This can turn into a crazy passion. When researching this I saw many websites where people started making tire planters, and now own websites that sell tire art. I saw people making tire swings, recliners, rope horses, dragons, alligators, flowers, “Mexican clay pots” and even houses… After I built my first 4 planters I went back and got every tire the garage had and made about 9 more…
The basics are pretty simple.
- Find a used tire (I have found the larger the tire store the less likely they are to let you have any).
- Cut out the sidewalls
- Flip it inside out
- Paint it if desired
Cutting is pretty simple. I used a large hunting knife. Online I have read about using jigsaws. I have been told that a wood blade with 10 or 11 teeth per inch is best. Also, I have also been told that you should grind the teeth like you are making a knife. This makes the cutting end is very thin. Additionally, when cutting with a jigsaw you should lubricate the tire with water as you cut it. Supposedly this make it like cutting warm butter.
A Jigsaw Did Not Work
Either I was doing it wrong or that guy’s butter was actually steel, because the jig saw did NOT work for me. A large sharp knife did the job pretty easy. This is one area that it did not pay to get complicated to make it easier…
You don’t have to flip the tire inside out, but it makes it look less like a tire and takes a lot less paint (due to the tread). It’s pretty simple – some tires flipped inside out so easy that I thought I was an expert – others took several minutes and more than one 4 letter word. The video of show’s me doing it, but I did not really explain how. Press down on one side and lift up on the other and try to flip the side of the tire that is away from you over and side near you and then down.
Basically this is one of those things you have to do to understand.
I then found the nice sunny areas I wanted planters and lined everything up because you’re not moving it once you fill it. I found it took one wheelbarrow of dirt to fill each tire – but that depends on size of tire and how compacted it is.
Tires Absorb Heat
A couple nice things about tire planters are that because of the black rubber they absorb heat well so you can start your plants early. You get al the benefits of raised beds. They are easy to mow around as the mower bounces off of the tire. You are up-cycling by taking something that takes a lot of room in landfills and turning it into something better. I have seen people selling tire planters for up to $30.00. If you are willing to pay $30 for a used tire slapped with paint call me. I will make you as many as you want.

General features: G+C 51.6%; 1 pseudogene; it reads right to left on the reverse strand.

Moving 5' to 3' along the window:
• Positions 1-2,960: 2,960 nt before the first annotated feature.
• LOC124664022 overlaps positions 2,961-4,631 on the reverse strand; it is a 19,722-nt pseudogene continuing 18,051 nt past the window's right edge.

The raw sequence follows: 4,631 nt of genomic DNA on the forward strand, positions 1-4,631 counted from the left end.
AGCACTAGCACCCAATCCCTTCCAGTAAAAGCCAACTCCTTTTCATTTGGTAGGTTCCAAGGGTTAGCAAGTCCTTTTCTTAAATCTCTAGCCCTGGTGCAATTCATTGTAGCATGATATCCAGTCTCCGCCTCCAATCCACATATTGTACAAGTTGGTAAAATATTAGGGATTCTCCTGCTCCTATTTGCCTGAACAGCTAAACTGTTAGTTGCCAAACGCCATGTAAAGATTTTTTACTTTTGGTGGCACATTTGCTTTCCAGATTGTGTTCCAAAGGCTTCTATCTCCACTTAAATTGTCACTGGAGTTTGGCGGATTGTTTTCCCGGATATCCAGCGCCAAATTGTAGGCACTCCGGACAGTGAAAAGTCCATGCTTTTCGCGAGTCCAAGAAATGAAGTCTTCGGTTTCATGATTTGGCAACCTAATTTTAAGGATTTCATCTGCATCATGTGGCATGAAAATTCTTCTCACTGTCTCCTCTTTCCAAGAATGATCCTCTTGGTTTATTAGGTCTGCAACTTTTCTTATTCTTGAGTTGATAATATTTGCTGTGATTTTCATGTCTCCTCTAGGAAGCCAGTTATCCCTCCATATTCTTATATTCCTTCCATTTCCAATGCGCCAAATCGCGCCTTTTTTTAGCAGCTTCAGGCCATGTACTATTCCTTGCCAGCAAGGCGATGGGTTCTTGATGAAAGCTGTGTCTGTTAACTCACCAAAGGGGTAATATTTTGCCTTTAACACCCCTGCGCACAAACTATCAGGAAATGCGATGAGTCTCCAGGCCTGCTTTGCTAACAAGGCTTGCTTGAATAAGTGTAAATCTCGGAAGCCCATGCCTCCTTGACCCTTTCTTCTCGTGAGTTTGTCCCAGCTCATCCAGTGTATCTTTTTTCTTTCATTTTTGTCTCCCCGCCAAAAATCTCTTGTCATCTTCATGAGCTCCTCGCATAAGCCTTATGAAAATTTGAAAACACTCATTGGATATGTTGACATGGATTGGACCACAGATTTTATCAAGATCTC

Some people are concerned with toxins leaching into the dirt. I did a little research and found that the main thing that leeches off of WASHED tires is zinc. Zinc is bad for some plants, but at reasonable levels is something humans need. Additionally, I also learned that the zinc is released as the tire breaks down. This happens over about 30 years. So FOR ME I am not concerned. If YOU are, then don’t plant edibles in your tires.
You Can Do More Than Make Planters
Tires disposal is a first world problem – we generate tons of used tires annually. One way many ecologically minded folks deal with reducing the amount of tires that end up in landfills is to build rammed earth tire houses. I am all for that, but ramming a couple hundred pounds of dirt into a steel belted tire is hard work – and I am lazy….
I was overjoyed to find that if you remove one sidewall of a tire you can still build with it (its not as strong, but still stronger than traditional 2×4 construction).
Since I planned on building tire buildings on Dual Homestead, I set about finding an easy way to remove the sidewalls from tires.
Best Method to Cut Tires is With a Hook Knife
It did not take much research to find this easy tire sidewall removal tip. Simply use a hook bladed utility knife.
Hook blades are pretty cheap, and they install in a utility knife the same was as a normal blade.
I find that once you get the hook into the sidewall it zips along easily cutting the tire. Since the hook blade keeps the blade in the tire, I feel it is safer and I tend to pull a little harder than I would with a straight utility blade.
I will give you a tip to keep tire sidewall removal easy – stay out of the steel belts – don’t cut too close to the treads. Remember that this is a technique that can be used for more than just building buildings with tires – I remove the tire sidewall for building planters, tree protectors, tire sandals, and tire swings.